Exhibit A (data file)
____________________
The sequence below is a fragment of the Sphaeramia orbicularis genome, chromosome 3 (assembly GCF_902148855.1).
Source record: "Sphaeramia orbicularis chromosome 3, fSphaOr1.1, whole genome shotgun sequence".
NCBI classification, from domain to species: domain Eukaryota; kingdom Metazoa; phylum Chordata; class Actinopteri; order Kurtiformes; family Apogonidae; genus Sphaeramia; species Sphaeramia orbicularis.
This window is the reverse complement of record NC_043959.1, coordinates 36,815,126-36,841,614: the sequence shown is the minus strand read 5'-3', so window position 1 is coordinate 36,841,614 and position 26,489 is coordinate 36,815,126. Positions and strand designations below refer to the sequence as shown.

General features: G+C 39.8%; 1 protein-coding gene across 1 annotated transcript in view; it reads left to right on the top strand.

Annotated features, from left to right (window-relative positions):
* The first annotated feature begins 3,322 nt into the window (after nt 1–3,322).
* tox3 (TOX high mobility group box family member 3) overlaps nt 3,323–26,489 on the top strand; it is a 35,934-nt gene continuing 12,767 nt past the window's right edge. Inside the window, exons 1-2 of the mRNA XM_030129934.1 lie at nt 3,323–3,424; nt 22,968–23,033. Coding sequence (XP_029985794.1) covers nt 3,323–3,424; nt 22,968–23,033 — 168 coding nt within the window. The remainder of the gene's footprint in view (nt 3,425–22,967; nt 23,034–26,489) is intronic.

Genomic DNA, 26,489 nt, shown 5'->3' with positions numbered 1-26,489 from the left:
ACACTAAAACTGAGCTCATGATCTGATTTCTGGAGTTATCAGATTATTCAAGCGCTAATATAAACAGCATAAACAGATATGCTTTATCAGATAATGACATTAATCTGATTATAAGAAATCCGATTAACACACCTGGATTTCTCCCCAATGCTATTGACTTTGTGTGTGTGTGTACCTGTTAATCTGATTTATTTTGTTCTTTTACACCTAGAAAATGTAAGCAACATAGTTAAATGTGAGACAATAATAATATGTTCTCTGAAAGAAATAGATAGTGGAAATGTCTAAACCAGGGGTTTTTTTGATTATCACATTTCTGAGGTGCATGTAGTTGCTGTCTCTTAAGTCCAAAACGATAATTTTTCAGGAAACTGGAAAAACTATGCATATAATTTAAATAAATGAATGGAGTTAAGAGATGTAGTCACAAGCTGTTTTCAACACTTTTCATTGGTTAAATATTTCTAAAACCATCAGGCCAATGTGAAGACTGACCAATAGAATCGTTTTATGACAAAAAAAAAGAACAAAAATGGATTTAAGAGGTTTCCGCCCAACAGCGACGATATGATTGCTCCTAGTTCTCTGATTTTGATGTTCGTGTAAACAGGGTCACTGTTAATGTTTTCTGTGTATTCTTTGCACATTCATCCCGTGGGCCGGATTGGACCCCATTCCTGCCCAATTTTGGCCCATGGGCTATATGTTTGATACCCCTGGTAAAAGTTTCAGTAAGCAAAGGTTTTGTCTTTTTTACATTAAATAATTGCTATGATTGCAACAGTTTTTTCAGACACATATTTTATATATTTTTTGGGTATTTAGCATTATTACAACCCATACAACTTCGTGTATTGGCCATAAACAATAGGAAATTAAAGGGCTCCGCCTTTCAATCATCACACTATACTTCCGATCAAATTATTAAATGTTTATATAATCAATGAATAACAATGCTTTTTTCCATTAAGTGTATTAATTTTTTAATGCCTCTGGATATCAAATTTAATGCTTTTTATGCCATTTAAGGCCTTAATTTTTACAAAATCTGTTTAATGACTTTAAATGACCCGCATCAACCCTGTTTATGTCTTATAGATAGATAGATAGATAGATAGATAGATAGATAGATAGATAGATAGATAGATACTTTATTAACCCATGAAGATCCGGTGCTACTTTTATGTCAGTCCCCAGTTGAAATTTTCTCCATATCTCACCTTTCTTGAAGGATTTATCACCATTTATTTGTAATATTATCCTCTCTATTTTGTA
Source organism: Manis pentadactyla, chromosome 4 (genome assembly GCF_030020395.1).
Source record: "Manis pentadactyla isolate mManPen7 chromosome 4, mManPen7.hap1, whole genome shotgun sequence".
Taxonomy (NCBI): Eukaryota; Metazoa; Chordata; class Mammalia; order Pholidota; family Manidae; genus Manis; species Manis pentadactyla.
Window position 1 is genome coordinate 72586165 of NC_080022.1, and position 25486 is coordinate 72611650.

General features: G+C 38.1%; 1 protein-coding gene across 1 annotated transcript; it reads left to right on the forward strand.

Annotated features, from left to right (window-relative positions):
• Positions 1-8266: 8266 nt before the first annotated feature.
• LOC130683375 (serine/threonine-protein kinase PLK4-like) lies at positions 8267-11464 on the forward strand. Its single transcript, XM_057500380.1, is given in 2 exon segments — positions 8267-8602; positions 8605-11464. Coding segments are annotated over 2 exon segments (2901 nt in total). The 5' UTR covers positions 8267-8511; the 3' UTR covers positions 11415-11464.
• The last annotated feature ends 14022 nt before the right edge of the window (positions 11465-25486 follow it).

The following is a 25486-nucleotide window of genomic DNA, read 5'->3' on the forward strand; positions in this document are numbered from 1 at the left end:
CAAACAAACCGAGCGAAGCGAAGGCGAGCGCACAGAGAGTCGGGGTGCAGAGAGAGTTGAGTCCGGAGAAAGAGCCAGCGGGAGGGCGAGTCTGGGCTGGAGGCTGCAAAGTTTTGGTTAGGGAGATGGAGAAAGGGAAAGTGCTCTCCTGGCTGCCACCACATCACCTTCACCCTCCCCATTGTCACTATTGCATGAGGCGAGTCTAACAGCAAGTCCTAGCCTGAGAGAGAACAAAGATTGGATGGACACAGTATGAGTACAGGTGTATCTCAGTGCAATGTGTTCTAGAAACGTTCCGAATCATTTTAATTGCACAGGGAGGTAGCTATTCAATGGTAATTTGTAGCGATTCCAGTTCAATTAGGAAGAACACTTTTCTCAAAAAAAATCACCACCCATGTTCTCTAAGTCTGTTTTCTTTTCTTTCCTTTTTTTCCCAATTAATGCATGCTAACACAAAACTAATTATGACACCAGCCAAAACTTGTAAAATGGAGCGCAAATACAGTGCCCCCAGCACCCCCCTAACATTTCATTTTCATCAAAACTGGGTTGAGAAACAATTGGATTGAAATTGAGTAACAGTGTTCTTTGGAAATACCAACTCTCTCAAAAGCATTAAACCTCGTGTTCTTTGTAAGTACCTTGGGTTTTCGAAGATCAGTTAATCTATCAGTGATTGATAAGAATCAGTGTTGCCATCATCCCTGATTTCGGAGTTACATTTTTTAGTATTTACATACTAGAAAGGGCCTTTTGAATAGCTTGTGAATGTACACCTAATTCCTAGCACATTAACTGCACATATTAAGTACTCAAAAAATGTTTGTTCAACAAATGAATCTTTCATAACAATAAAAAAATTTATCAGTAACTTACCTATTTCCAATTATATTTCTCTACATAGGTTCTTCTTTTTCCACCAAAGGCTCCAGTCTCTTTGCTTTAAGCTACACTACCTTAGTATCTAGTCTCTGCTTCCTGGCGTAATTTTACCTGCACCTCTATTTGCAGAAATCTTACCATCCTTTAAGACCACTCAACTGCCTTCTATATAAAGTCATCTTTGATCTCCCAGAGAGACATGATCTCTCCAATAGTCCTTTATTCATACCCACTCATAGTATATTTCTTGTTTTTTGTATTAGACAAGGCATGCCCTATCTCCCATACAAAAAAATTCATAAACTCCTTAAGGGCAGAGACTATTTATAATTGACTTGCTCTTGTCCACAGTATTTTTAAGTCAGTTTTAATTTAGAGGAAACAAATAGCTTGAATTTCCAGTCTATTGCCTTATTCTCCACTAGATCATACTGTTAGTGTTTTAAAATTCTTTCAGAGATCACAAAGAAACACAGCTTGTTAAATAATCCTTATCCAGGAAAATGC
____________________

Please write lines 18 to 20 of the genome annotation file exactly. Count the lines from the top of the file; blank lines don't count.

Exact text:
• LOC130683375 (serine/threonine-protein kinase PLK4-like) lies at positions 8267-11464 on the forward strand. Its single transcript, XM_057500380.1, is given in 2 exon segments — positions 8267-8602; positions 8605-11464. Coding segments are annotated over 2 exon segments (2901 nt in total). The 5' UTR covers positions 8267-8511; the 3' UTR covers positions 11415-11464.
• The last annotated feature ends 14022 nt before the right edge of the window (positions 11465-25486 follow it).

The following is a 25486-nucleotide window of genomic DNA, read 5'->3' on the forward strand; positions in this document are numbered from 1 at the left end: